I had a chance to reminisce about my Yankees Spring Training memories a couple of weeks ago when Gov. Charlie Crist invited me to speak at the recently rejuvenated annual Florida Baseball Dinner at Tropicana Field in St. Pete.
Sitting on the dais with Hall of Famers Tony Perez, Bill Mazeroski, Al Kaline, Mike Schmidt, Phil Niekro and Wade Boggs brought back great thoughts about my five springs in Ft. Lauderdale from 1989-93. There’s nothing better than 10 weeks in Florida to beat the cold, dreary New York winters.
In Arizona, I was based in Scottsdale, which is conveniently located in close proximity to the Giants, Brewers, Angels, A’s and Cubs Spring Training facilities. I spent my time visiting with team owners, Hall of Famers, current players, media members and fans.
For instance, White Sox owner Jerry Reinsorf is on the Hall of Fame Board of Directors. After lunch with Jerry, his general manager, Kenny Williams, and his special assistant, Dennis Gilbert, at the team’s new facility in Glendale, the Sox played the Dodgers. Jerry, Dennis and I watched the game from Jerry’s suite, and Dodgers owner Frank McCourt, a native New Englander like me, joined us in the eighth inning, just in time to see his Dodgers rally from a two-run deficit to win in their last at-bat.
My visit was a chance to catch Frank and Dennis up on the inner-workings of the Hall of Fame. The silver lining for me was watching White Sox first-round draft pick Gordon Beckham, picked eighth overall out of the University of Georgia, play shortstop and show why he’ll likely soon join Alexei Ramirez (whose swing reminds me a lot of Alfonso Soriano) in the middle of the infield. Keep an eye on Beckham. He won’t be wearing uniform No. 80 for long.
Reality hit home when I realized that Beckham was born Sept. 16, 1986, 12 days before the Red Sox clinched the pennant while I was working for them after recently graduating from Connecticut College. Nothing like a dose of reality …
Later in the week, I headed over to Scottsdale Stadium with friend Rick Swig, one of our Hall of Fame Champions from the Bay Area. I also had a chance to spend some time in the Giants clubhouse and speak with Randy Johnson, Barry Zito and Tim Lincecum.
Lincecum and I first met in January when I presented him with his 2008 National League Cy Young Award at the Baseball Writers dinner. I presented him with plaque postcards of our only two Hall of Famers from Washington state — Ryne Sandberg and Earl Averill. I told him that I doubted he would need inspiration, but if he ever did, to take a look at these two legends’ plaques. He has the build of Juan Marichal, the delivery of Goose Gossage, the dominance of Sandy Koufax and the velocity of Bob Feller.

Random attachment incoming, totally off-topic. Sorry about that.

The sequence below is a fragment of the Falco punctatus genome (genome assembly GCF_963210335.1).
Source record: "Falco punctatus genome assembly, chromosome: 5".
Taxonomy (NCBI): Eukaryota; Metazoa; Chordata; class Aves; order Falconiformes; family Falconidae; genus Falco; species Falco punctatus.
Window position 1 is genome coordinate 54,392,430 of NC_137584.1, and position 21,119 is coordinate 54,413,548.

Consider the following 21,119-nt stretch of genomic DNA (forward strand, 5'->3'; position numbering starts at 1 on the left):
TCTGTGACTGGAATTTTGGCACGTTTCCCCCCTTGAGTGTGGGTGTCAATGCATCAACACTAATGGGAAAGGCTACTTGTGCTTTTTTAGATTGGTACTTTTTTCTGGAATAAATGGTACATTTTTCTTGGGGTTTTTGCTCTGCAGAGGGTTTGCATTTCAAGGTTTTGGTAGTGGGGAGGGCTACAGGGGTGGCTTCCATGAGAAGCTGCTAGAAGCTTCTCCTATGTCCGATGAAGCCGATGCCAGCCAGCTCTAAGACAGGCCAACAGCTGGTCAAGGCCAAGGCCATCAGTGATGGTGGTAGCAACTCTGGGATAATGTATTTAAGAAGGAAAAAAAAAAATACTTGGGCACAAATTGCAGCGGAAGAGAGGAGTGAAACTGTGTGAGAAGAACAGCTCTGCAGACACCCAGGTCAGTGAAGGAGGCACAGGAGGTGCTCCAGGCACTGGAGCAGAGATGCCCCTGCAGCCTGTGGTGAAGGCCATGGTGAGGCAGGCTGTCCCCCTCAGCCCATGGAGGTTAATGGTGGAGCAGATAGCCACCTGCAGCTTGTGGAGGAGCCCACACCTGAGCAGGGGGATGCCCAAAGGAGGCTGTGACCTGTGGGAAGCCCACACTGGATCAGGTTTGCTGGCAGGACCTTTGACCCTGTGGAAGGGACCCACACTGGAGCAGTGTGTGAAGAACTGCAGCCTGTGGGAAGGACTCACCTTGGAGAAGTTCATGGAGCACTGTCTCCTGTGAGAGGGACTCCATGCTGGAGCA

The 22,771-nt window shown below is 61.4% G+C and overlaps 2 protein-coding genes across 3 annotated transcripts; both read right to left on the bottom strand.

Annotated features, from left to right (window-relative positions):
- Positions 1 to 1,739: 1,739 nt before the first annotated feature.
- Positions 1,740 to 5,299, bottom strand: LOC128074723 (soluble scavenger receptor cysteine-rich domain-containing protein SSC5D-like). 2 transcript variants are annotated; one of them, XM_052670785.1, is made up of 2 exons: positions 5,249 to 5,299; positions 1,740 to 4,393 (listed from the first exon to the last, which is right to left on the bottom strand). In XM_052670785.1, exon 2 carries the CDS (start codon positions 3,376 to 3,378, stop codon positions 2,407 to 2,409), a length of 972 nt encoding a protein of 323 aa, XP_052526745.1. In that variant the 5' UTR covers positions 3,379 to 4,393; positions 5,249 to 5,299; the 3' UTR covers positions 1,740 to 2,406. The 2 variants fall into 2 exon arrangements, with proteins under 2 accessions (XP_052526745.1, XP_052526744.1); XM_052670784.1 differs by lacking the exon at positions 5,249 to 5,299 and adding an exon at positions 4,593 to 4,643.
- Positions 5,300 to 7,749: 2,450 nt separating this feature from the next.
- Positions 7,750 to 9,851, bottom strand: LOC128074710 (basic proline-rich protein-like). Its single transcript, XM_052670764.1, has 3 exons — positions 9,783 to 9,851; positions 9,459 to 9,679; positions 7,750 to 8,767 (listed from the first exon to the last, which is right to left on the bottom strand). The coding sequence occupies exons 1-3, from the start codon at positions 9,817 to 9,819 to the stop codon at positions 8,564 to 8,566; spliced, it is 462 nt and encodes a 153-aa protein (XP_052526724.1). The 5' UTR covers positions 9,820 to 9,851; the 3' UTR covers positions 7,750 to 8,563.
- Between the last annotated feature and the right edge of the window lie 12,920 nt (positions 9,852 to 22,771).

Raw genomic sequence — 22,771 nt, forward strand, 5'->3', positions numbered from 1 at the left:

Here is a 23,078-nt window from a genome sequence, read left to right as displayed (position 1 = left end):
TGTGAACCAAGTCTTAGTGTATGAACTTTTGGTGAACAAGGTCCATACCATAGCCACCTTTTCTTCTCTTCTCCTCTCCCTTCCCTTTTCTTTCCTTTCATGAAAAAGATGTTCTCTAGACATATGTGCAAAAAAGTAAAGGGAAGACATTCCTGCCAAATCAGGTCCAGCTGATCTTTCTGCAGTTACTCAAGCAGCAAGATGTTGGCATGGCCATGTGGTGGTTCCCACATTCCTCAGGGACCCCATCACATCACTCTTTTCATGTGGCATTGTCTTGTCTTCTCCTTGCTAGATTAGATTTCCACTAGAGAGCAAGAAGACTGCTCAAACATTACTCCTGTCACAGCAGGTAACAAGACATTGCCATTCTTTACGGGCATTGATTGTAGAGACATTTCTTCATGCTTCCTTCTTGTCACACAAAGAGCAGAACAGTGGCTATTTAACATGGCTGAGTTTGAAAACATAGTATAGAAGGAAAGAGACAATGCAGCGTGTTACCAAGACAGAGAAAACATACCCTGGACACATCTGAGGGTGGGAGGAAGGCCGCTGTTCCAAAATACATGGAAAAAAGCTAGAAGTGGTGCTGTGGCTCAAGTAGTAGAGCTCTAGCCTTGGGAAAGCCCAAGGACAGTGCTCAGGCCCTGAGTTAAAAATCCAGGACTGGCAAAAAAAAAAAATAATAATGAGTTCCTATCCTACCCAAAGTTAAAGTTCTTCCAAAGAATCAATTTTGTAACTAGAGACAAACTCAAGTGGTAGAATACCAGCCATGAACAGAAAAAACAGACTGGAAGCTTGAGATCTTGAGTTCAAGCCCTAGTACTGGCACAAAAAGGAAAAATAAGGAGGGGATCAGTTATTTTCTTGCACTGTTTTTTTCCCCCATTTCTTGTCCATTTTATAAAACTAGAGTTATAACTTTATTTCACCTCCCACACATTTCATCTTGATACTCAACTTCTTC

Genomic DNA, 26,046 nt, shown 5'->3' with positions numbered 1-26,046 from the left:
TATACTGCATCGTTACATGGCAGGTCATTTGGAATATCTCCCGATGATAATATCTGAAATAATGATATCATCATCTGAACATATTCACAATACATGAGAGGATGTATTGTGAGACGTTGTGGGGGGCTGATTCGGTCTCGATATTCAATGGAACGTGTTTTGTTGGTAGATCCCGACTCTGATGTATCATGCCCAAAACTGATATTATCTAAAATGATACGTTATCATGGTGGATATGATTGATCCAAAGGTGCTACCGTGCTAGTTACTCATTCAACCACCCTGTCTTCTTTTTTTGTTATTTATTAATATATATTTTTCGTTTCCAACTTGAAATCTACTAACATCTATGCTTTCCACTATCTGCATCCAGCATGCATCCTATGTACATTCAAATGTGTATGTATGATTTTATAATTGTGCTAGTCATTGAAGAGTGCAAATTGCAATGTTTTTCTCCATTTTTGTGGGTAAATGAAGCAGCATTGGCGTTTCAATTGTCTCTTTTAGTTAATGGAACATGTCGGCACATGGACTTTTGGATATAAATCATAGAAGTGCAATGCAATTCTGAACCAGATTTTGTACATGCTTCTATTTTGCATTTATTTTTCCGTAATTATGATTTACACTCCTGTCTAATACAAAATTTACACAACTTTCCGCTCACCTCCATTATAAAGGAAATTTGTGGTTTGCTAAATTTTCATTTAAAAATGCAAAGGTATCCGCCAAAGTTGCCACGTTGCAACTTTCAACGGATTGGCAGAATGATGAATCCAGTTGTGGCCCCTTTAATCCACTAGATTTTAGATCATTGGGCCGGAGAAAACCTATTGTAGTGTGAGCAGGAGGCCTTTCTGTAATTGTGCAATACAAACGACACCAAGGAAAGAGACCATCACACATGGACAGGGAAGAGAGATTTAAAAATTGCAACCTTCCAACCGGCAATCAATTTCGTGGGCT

Zito loves the history of the game. We talked quite a bit about the Museum and our collections, as well as Bruce Hurst, one of his favorite players growing up in San Diego. I said to him, “I thought your 12-6 curveball looked familiar.” Hurst was his model and used his devastating out pitch to perfection in Fenway Park when I worked in Boston.
With Johnson five wins away from 300, I wanted to be sure he has us in his thoughts when he reaches the magical milestone. He’s always been generous, and I know he won’t disappoint us when he reaches that plateau. I told him that I doubted anyone would ever get to 300 wins again, unless the economy got so bad that teams were forced to scale back to smaller rosters and the old three-man rotations returned.
Randy also loves the history of the game and a signed Christy Mathewson book has a spot in his library.
While in the Giants clubhouse, I also exchanged pleasantries with Mike Murphy, the wonderful clubhouse manager who’s been there since the club went west, as well as the two Willies — Mays and McCovey. Both guys were in great spirits and were looking forward to coming back for Hall of Fame Weekend.
During the game, I sat with Cubs scout Gary Hughes and USA Today national writer Bob Nightengale, two longtime friends, in scout seats, right behind home plate. The Rockies and Giants were playing. I had no idea Sal Fasano was still playing, catching for the Rockies.
Dinners are meant for catching up with Hall of Famers and friends. Dinner with Robin Yount and his brother Larry, George Brett, White Sox vice chairman Eddie Einhorn and longtime Hall supporter Bob Crotty was a lot of fun. Robin dragged us to a restaurant he liked. “The general manager’s from Milwaukee. How could it be bad?” Robin said. He was right. It was terrific. He also let us know about his new product endorsement — Robinade — a form of lemonade sold only in Wisconsin and promoted in commercials by Bob Uecker. “Flying off the shelves,” he quipped.
Toward the end of my stay, we had a day-long event for our Champions — those who support the Museum with an annual contribution of $5,000 or more. The day, put together and co-hosted by A’s team doctor and Hall of Fame Champion Elliott Schwartz and his wife, Patti, consisted of going to see the A’s and Mariners play, where A’s GM Billy Beane talked to our group for a while. “I lockered next to Rickey Henderson in 1980,” remembered Beane. “I was sent down to Triple-A for three weeks and then was recalled. ‘Where were you?’ said Henderson upon my return,” Beane laughed.
Dinner that night was wonderful, with Hughes, Nightengale, Marty Lurie, who handles A’s pregame, and A’s announcer Ken Korach joining us and sharing stories. Williams and his wife, Shirley, were our guests of honor. “Good, better, best,” said Billy. “Never let it rest, ’til good is better and better is best.”
Lots of laughs, lots of baseball, lots of fun.
Over and out.
Jeff Idelson is the president of the National Baseball Hall of Fame and Museum.